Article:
After discussing and reading about the great philosophers' theories on ethical decisions, I came to some interesting conclusions. First of all, I love not being a philosophy major. Second of all, I think there are good elements to Aristotle's, Kant's, and Mill's theories. I think my personal philosophy is a combination of virtue-based and utilitarian. I feel that our character as humans is what defines us and is integral to everything we do, but it is also important for us to recognize how we impact those around us with our decisions. I think it's very possible to implement different decision-making theories in our lives. In fact, I wonder if there really is anyone out there who strictly abides by one theory only... is it even possible?
Anyway, I think if I absolutely had to adhere to one theory, it would be Aristotle's golden mean. I believe character and intent are important. Though I might look like a sucker to some, I like his idea of "virtue ethics"- that the combination of people and their acts are the basis of ethics. I think that in one way or another, a person's character plays a role in their decision-making, no matter how hard they try to be unbiased (that's us, fellow journalists!), so it's extremely important to develop good character by way of the golden mean. I think this can be a solid foundation of decision making, though that's not to say other models should be used as well.
Mill's utilitarian theory also has definite merit. Many decisions we must make in life will impact a great number of people, whether we like it or not. I feel it's imperative that humans consider the impact of their decisions on those with whom they share the planet with. Obviously, in most cases, it's impossible to comprehend the full extent of the impact our decisions will have, but I say, if we have some idea of the impact of a particular decision, we should implement this theory when possible. For example, if you have the choice of purchasing a Fair Trade chocolate bar versus a Hershey bar, purchasing the Fair Trade bar will have the greatest impact on the greatest number of people- in a small way, you are perpetuating a fair wage for people who harvest the cocoa beans, which means in the long run, more people will have a better quality of life. Purchasing the Hershey bar will benefit Big Hershey, and unless you give it to a homeless person, it will only benefit you (though I think it tastes horrible). I may be sounding trite here, but it's an example, nonetheless (Also, everything traces back to chocolate.)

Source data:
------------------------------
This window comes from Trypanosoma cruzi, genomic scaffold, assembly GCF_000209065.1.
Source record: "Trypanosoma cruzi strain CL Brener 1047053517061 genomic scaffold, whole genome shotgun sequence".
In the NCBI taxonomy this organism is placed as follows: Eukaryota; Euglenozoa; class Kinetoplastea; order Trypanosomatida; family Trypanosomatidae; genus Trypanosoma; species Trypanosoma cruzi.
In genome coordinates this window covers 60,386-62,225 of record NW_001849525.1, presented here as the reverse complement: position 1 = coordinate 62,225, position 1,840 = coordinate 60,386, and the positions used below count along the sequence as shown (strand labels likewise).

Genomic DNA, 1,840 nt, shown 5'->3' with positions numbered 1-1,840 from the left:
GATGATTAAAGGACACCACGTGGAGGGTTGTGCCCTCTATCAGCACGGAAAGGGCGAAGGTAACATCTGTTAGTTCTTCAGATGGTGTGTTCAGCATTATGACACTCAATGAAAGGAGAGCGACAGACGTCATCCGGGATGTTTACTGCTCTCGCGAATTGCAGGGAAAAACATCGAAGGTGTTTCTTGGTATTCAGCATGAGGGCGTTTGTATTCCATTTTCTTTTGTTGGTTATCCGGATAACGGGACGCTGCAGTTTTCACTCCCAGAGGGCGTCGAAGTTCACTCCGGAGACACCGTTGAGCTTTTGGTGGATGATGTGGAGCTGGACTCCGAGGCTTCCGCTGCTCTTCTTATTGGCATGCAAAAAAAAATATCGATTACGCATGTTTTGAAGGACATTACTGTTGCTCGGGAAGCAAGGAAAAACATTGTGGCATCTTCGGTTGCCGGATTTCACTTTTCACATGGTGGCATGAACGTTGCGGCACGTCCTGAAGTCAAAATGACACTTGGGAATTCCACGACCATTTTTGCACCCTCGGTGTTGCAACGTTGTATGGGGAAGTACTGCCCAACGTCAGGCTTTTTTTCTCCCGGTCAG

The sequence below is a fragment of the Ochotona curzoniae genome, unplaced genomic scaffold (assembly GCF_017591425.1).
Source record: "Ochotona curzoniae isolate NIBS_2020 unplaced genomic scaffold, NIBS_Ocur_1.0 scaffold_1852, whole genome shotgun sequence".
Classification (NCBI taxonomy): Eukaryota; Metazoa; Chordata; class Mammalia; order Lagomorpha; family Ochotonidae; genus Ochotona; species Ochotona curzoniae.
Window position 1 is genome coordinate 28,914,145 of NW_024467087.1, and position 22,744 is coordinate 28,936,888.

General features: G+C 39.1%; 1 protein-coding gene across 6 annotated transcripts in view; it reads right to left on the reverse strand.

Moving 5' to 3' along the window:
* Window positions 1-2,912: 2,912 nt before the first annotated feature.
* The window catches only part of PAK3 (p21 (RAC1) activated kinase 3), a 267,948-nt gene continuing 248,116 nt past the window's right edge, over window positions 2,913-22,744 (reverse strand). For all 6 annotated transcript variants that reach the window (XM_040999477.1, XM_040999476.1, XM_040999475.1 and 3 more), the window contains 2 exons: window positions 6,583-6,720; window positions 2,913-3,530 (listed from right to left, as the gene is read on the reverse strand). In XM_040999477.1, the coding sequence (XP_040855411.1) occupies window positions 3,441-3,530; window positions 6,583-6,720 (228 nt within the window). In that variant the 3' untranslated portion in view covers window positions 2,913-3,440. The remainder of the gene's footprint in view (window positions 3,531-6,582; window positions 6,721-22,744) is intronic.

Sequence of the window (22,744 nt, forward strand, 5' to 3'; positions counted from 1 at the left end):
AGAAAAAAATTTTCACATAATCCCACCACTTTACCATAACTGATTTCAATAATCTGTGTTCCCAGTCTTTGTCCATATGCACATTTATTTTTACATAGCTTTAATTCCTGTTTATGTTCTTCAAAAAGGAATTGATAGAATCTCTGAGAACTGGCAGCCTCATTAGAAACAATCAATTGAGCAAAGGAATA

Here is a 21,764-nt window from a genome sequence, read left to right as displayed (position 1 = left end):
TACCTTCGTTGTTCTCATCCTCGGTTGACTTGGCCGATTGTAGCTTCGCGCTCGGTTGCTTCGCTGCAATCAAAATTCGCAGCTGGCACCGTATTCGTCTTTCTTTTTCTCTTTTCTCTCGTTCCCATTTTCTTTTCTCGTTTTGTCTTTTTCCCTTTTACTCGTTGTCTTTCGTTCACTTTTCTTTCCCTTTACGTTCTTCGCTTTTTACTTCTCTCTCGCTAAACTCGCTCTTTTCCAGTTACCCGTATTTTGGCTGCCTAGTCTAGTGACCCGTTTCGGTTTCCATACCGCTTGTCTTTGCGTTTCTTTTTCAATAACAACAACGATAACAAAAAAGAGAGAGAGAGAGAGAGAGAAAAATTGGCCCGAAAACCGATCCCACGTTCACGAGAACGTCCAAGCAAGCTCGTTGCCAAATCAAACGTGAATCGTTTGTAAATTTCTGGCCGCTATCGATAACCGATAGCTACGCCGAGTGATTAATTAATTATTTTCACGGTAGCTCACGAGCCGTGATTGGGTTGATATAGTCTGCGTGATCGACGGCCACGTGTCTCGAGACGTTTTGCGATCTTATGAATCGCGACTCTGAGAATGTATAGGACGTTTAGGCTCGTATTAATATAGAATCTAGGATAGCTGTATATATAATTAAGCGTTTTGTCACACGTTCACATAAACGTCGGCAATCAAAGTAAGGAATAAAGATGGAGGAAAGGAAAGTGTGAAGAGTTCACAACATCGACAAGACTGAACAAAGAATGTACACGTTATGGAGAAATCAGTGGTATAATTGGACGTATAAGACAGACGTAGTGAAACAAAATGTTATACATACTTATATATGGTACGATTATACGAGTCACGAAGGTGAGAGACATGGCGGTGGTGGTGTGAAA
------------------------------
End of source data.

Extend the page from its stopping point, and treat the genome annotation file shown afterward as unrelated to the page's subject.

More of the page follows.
I mostly disagree with Kant's categorical imperative theory. It's much to black and white to be logically implemented in one's day-to-day experiences. Though it might be a good idea to consider how the world would be if everyone made the same decision you did, it's also impossible to really comprehend that effect to the full extent. It is important to consider our actions alone, but I can't grasp the fact that Kan't didn't believe in moral character and seemed to not place much emphasis on consequences. He also believed in no exceptions to his theory, ie- all decisions should be duty-based. Frankly, I don't even think it's possible for one's decisions to be entirely duty-based.
In conclusion, no ground-breaking profound postulations here. Just some scattered thoughts shot from the hip on matter.